One of most negative items that you can have show up on your credit report is a Charge-Off. This is usually soemthing that is influenced from not making your credit card payment on for at least six (6) months in a row.
A charge-off can remain on your credit history for up to seven (7) years from the date that your credit was marked as charged off. During this time, your credit may have already suffered an extensive amount of damage. However, there are a few way to relieve some of this damage.
How a Charge Off Works
A charge off is when a credit card account holder fails to make payments for a total of 6 consecutive months in which would lead to a creditor writing it off in their books as a loss in debt. The credit card account would then be canceled out and a full past due amount is now required.
Accruing a charge off is dertainly not a positive thing, as it can result in a decline in credit card approvalas well as a reduction in credit limits.
Also keep in mind that if a charge off is not paid off in full, the creditor can take legal actions towards the account holder, such as wage garnishment or worst off; a lawsuit.
How Effective is a Charge Off
A charge off to lenders and future creditors alike are considerably looked at and can influence for the decision in denying any type of loan application. If you do have a charge off, it would be the wisest decision to try and have it removed from your credit report as soon as possible. Consumers in this type of situation would usually make an attempt to negotiate with the creditor to see if the payment can be reduced or if the damage can be lessened on their credit.
Contacting the Creditor
Majority of the time, after a few time of trying to collect from the borrower, the account will be turned over to a third party debt collector after a charge off date. Once it leaves the creditor and is turned over, they may be very little you can do to prevent what goes on you credit report. You may be able to pay it off still, but the creditor has already reported the debt to the credit bureaus. This would now be something that the third party collections agency may not be able to change.
If you would like to really try and have the charge off taken off your report, you may be able to still try and contact the original creditor and start negotiating. What creditors are seeking is their payment that is owed by the borrower.
Before you make your call to the creditor, it is a good idea to come up with an amount of the payment that you can make towards the delinquent account. Considering a higher amount to pay can work in your favor, as this will give you more power to negotiate. If you can, however, paying in full would be your best bet at having your charge off removed a lot quicker and you can even ask to speak with someone who has the capability to remove the charge off.
If you are unable to pay the amount that you owe in full, you may be able to negotiate a payment plan to see if you can have the charge off status removed from the credit report. It is important that you remain calm and professional at all times and try not to point fingers at the creditor or throw in any excuses. Try your best to keep your side of the story short and simple but to the point.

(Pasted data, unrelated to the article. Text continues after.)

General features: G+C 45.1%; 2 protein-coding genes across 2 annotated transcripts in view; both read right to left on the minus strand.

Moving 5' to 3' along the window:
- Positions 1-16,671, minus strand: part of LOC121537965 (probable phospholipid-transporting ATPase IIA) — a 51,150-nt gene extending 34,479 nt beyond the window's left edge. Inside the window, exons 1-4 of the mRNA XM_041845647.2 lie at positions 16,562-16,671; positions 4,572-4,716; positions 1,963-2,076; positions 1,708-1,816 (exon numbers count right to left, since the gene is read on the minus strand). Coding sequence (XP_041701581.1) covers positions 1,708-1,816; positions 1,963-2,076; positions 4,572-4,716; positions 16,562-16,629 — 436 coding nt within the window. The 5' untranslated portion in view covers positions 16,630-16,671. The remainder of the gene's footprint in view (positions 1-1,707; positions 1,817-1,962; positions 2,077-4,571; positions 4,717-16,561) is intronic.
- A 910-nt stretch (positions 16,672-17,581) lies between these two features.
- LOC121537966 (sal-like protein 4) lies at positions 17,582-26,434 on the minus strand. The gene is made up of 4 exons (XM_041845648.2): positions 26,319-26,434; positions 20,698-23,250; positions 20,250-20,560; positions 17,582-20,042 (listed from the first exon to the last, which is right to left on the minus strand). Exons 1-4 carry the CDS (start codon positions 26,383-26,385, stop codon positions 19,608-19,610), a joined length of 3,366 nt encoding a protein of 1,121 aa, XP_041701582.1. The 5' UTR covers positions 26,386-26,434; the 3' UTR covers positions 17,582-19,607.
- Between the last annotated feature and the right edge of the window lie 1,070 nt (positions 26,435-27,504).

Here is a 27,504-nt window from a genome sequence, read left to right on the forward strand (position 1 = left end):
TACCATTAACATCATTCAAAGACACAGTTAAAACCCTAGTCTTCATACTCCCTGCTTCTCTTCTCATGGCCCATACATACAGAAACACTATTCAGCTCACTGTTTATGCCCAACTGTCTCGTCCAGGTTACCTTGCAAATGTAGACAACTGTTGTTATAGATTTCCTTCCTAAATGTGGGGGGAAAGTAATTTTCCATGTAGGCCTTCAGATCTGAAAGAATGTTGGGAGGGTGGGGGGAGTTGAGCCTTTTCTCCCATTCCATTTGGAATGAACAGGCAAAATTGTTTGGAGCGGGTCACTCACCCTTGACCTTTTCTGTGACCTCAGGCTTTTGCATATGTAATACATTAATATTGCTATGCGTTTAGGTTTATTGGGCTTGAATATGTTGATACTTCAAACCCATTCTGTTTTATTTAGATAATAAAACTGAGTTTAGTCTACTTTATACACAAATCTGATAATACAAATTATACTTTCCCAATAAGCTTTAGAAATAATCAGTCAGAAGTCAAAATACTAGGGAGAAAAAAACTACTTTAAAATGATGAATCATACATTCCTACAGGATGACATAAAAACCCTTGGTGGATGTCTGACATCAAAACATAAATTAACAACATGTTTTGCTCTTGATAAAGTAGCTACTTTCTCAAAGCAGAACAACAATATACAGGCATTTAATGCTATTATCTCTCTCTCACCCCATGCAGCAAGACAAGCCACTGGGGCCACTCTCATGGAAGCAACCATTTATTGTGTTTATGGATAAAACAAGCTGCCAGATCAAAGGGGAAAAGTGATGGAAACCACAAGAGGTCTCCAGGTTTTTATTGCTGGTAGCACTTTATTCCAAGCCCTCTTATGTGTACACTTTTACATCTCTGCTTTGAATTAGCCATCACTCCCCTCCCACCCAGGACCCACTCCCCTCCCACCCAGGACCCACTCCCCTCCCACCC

Pay to Delete Letter
A pay to delete letter is different method of attempt in having a charge off removed. This is a letter to the creditor asking for a removal of a charge off in exchange for the full payment amount. However, you must make sure that the letter gets to the right person to have this be a successful attempt. Before mailing out the letter, you should try finding out the name of the manager or someone who may have the upper hand in the company who can complete this type of work for you.
In circumstances where you just absolutely can not get the creditor to agree for the removal of a charge off, you may try to ask for a “closed” status instead.
Try and get the agreement in writing by:
- Get the agreement faxed over to you on a company letterhead
- You can write the agreement out yourself and send it to the person you spoke with to have them sign it and send it back to you.
Note: if you do decide to go with option two, you should definitely send it as a certifeied letter so that way you know it reached that person.
Whatever it is that you choose to do, it is best to have the agreement on paper prior to paying anything to them. Once you have done your part and the creditor has also, you should check back on your credit report to make sure that the charge off is completely removed. Keep in mind that if you were not able to reach an agreement with the creditor, you can still either pay the account off or have simply wait it out. Yes, it is still going to affect your credit, but as time passes, negtaive items will drop off.
However, if you are planning on obtaining a mortgage loan or car loan, some lenders may not grant any loans to you if you have not fulfilled any past due amounts that show up on your credit report.
Buy Again After a Charge Off
There is no such thing as an official waiting period of waiting to get a mortgage after a charge off. That said, if a charge off can be avoided, it is the best-case scenario. However, this is not always a reality, and having a charge off is not a complete albatross. Talk to the creditor and work to get it settled or removed completely. Ultimately, a “settled” or “paid” charge off does not immediately eliminate your chances at a loan, but it could affect interest rates and loan limits.
If you have a charge off in your credit history, be sure to speak with a loan officer about what this means about your ability to get a mortgage. A good loan officer can help you understand your options and show you how to buy again after a charge off.